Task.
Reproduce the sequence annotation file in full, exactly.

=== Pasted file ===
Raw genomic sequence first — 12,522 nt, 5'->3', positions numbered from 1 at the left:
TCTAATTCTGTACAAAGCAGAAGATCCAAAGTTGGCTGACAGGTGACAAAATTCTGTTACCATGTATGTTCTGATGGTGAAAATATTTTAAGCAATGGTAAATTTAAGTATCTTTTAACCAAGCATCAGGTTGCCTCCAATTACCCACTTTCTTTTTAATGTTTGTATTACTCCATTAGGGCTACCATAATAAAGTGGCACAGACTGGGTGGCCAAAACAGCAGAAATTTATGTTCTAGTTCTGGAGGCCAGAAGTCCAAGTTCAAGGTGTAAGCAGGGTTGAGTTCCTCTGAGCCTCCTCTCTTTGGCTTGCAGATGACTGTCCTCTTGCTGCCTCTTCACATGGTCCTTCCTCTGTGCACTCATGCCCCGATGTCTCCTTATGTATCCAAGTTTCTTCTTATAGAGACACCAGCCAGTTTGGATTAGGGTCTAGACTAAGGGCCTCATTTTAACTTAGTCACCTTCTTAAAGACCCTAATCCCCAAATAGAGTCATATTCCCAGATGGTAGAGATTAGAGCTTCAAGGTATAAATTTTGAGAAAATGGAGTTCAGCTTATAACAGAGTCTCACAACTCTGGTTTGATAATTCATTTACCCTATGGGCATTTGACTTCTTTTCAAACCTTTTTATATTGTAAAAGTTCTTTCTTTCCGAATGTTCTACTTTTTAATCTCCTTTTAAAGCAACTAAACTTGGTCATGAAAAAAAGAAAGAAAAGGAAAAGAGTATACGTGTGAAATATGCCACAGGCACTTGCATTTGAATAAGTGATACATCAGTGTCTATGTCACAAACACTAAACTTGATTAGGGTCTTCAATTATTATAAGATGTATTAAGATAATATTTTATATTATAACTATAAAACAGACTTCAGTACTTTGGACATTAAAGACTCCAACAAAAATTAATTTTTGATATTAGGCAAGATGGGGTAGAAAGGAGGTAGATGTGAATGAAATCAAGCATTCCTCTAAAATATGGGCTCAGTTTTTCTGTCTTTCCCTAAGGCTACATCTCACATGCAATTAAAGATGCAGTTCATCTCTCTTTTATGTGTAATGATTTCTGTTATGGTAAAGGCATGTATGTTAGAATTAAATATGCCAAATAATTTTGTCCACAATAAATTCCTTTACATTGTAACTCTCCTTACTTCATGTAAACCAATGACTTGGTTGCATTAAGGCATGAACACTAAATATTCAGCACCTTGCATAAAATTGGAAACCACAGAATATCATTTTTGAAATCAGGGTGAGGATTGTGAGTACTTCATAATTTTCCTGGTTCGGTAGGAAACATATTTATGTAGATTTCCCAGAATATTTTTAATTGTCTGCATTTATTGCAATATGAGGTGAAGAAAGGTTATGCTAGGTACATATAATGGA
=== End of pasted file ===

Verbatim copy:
Raw genomic sequence first — 12,522 nt, 5'->3', positions numbered from 1 at the left:
TCTAATTCTGTACAAAGCAGAAGATCCAAAGTTGGCTGACAGGTGACAAAATTCTGTTACCATGTATGTTCTGATGGTGAAAATATTTTAAGCAATGGTAAATTTAAGTATCTTTTAACCAAGCATCAGGTTGCCTCCAATTACCCACTTTCTTTTTAATGTTTGTATTACTCCATTAGGGCTACCATAATAAAGTGGCACAGACTGGGTGGCCAAAACAGCAGAAATTTATGTTCTAGTTCTGGAGGCCAGAAGTCCAAGTTCAAGGTGTAAGCAGGGTTGAGTTCCTCTGAGCCTCCTCTCTTTGGCTTGCAGATGACTGTCCTCTTGCTGCCTCTTCACATGGTCCTTCCTCTGTGCACTCATGCCCCGATGTCTCCTTATGTATCCAAGTTTCTTCTTATAGAGACACCAGCCAGTTTGGATTAGGGTCTAGACTAAGGGCCTCATTTTAACTTAGTCACCTTCTTAAAGACCCTAATCCCCAAATAGAGTCATATTCCCAGATGGTAGAGATTAGAGCTTCAAGGTATAAATTTTGAGAAAATGGAGTTCAGCTTATAACAGAGTCTCACAACTCTGGTTTGATAATTCATTTACCCTATGGGCATTTGACTTCTTTTCAAACCTTTTTATATTGTAAAAGTTCTTTCTTTCCGAATGTTCTACTTTTTAATCTCCTTTTAAAGCAACTAAACTTGGTCATGAAAAAAAGAAAGAAAAGGAAAAGAGTATACGTGTGAAATATGCCACAGGCACTTGCATTTGAATAAGTGATACATCAGTGTCTATGTCACAAACACTAAACTTGATTAGGGTCTTCAATTATTATAAGATGTATTAAGATAATATTTTATATTATAACTATAAAACAGACTTCAGTACTTTGGACATTAAAGACTCCAACAAAAATTAATTTTTGATATTAGGCAAGATGGGGTAGAAAGGAGGTAGATGTGAATGAAATCAAGCATTCCTCTAAAATATGGGCTCAGTTTTTCTGTCTTTCCCTAAGGCTACATCTCACATGCAATTAAAGATGCAGTTCATCTCTCTTTTATGTGTAATGATTTCTGTTATGGTAAAGGCATGTATGTTAGAATTAAATATGCCAAATAATTTTGTCCACAATAAATTCCTTTACATTGTAACTCTCCTTACTTCATGTAAACCAATGACTTGGTTGCATTAAGGCATGAACACTAAATATTCAGCACCTTGCATAAAATTGGAAACCACAGAATATCATTTTTGAAATCAGGGTGAGGATTGTGAGTACTTCATAATTTTCCTGGTTCGGTAGGAAACATATTTATGTAGATTTCCCAGAATATTTTTAATTGTCTGCATTTATTGCAATATGAGGTGAAGAAAGGTTATGCTAGGTACATATAATGGA